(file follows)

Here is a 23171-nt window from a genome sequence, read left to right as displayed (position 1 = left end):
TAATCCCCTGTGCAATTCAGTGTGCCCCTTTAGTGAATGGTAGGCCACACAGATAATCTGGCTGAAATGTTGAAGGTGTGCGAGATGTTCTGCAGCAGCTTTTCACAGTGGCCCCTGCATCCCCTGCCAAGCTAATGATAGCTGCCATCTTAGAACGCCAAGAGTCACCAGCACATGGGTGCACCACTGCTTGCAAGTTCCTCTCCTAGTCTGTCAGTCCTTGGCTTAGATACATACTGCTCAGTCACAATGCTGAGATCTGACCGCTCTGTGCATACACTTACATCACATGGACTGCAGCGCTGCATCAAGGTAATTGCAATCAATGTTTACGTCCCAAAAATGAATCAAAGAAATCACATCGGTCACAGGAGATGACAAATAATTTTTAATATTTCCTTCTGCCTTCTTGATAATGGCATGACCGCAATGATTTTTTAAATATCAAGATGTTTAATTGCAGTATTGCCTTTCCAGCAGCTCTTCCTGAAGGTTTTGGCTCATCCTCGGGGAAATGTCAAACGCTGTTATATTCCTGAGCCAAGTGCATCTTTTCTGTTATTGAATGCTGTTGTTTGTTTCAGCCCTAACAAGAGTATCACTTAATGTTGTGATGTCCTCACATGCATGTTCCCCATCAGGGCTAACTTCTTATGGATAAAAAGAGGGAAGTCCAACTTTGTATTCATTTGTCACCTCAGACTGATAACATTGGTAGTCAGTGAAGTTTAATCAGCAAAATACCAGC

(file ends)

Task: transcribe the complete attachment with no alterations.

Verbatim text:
Here is a 23171-nt window from a genome sequence, read left to right as displayed (position 1 = left end):
TAATCCCCTGTGCAATTCAGTGTGCCCCTTTAGTGAATGGTAGGCCACACAGATAATCTGGCTGAAATGTTGAAGGTGTGCGAGATGTTCTGCAGCAGCTTTTCACAGTGGCCCCTGCATCCCCTGCCAAGCTAATGATAGCTGCCATCTTAGAACGCCAAGAGTCACCAGCACATGGGTGCACCACTGCTTGCAAGTTCCTCTCCTAGTCTGTCAGTCCTTGGCTTAGATACATACTGCTCAGTCACAATGCTGAGATCTGACCGCTCTGTGCATACACTTACATCACATGGACTGCAGCGCTGCATCAAGGTAATTGCAATCAATGTTTACGTCCCAAAAATGAATCAAAGAAATCACATCGGTCACAGGAGATGACAAATAATTTTTAATATTTCCTTCTGCCTTCTTGATAATGGCATGACCGCAATGATTTTTTAAATATCAAGATGTTTAATTGCAGTATTGCCTTTCCAGCAGCTCTTCCTGAAGGTTTTGGCTCATCCTCGGGGAAATGTCAAACGCTGTTATATTCCTGAGCCAAGTGCATCTTTTCTGTTATTGAATGCTGTTGTTTGTTTCAGCCCTAACAAGAGTATCACTTAATGTTGTGATGTCCTCACATGCATGTTCCCCATCAGGGCTAACTTCTTATGGATAAAAAGAGGGAAGTCCAACTTTGTATTCATTTGTCACCTCAGACTGATAACATTGGTAGTCAGTGAAGTTTAATCAGCAAAATACCAGC